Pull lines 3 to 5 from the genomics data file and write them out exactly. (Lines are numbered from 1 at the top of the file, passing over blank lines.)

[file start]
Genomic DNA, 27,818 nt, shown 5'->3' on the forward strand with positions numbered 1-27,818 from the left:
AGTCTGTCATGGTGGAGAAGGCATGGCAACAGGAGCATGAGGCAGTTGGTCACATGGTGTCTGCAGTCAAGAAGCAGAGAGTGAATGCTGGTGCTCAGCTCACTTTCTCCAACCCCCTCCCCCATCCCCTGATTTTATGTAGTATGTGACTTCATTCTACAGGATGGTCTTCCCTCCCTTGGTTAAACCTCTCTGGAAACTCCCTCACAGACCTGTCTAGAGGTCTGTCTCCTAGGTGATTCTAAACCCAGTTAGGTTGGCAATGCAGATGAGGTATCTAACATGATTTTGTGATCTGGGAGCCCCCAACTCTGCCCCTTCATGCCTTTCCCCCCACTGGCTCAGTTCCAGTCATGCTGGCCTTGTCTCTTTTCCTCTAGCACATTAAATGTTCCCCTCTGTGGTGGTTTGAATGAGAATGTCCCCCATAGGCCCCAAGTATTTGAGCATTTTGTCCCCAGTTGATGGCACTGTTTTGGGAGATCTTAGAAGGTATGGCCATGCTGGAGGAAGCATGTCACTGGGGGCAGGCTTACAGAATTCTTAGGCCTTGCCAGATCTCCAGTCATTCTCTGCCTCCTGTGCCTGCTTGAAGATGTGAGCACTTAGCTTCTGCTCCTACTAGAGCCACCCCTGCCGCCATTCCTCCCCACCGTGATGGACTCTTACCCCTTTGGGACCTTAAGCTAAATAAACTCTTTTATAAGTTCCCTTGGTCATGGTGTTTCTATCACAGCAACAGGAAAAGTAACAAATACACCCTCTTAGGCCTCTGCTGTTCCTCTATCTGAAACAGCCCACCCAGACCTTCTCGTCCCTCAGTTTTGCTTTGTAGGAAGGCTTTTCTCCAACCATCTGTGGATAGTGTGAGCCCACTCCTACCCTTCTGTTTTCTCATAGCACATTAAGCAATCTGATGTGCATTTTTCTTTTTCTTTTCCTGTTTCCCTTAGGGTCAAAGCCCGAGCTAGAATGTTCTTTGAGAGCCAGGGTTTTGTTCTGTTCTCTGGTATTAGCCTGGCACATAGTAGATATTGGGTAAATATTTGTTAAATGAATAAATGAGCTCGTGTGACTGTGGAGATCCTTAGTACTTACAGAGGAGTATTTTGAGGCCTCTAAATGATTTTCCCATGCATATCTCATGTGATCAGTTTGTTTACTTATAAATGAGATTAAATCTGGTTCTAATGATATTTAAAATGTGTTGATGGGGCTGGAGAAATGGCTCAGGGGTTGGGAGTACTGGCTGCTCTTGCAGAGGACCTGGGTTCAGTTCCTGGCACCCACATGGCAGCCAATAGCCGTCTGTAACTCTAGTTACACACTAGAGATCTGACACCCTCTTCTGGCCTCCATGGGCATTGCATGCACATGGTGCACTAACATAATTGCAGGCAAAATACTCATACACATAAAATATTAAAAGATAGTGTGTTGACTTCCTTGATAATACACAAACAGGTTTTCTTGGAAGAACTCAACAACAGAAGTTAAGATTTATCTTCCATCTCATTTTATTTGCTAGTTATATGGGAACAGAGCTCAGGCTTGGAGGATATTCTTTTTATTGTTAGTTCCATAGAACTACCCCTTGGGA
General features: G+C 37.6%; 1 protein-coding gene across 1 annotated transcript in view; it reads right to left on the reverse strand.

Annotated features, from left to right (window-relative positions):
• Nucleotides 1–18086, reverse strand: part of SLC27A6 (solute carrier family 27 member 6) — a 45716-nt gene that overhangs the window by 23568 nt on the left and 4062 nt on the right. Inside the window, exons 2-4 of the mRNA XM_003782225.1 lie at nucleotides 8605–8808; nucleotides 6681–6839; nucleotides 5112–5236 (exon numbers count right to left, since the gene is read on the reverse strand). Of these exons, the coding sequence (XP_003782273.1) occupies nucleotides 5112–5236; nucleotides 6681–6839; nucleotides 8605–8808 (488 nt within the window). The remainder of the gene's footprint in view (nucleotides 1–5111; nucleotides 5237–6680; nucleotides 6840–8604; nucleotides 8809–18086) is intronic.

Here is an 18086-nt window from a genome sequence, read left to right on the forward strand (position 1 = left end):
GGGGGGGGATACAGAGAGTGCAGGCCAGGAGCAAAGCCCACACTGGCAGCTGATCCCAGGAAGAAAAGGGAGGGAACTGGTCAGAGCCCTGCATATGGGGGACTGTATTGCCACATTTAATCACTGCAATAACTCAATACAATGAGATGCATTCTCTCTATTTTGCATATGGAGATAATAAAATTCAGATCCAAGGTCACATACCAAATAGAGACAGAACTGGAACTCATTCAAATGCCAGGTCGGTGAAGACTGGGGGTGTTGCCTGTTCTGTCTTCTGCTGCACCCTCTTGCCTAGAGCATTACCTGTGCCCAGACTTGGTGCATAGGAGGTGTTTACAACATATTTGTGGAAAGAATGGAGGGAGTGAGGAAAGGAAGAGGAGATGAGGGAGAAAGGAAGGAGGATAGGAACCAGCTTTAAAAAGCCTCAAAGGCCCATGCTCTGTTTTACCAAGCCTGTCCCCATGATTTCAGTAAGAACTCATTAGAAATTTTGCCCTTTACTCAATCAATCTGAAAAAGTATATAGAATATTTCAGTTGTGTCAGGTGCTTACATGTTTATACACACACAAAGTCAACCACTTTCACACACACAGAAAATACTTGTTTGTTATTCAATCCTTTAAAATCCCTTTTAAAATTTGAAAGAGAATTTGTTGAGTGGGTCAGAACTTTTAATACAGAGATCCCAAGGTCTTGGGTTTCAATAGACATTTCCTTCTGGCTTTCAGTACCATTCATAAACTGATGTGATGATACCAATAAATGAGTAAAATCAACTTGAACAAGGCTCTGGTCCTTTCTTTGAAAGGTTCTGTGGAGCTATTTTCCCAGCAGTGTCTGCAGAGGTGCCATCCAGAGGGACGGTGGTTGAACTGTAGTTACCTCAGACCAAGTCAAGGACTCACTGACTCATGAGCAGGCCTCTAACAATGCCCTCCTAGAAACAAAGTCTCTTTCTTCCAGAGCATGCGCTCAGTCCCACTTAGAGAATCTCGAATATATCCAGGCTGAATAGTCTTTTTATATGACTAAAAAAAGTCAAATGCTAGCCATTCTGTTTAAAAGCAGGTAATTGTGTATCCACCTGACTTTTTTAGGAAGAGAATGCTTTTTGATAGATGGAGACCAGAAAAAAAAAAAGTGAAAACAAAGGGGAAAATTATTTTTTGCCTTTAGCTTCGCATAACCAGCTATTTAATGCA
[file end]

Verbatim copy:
General features: G+C 37.6%; 1 protein-coding gene across 1 annotated transcript in view; it reads right to left on the reverse strand.

Annotated features, from left to right (window-relative positions):
• Nucleotides 1–18086, reverse strand: part of SLC27A6 (solute carrier family 27 member 6) — a 45716-nt gene that overhangs the window by 23568 nt on the left and 4062 nt on the right. Inside the window, exons 2-4 of the mRNA XM_003782225.1 lie at nucleotides 8605–8808; nucleotides 6681–6839; nucleotides 5112–5236 (exon numbers count right to left, since the gene is read on the reverse strand). Of these exons, the coding sequence (XP_003782273.1) occupies nucleotides 5112–5236; nucleotides 6681–6839; nucleotides 8605–8808 (488 nt within the window). The remainder of the gene's footprint in view (nucleotides 1–5111; nucleotides 5237–6680; nucleotides 6840–8604; nucleotides 8809–18086) is intronic.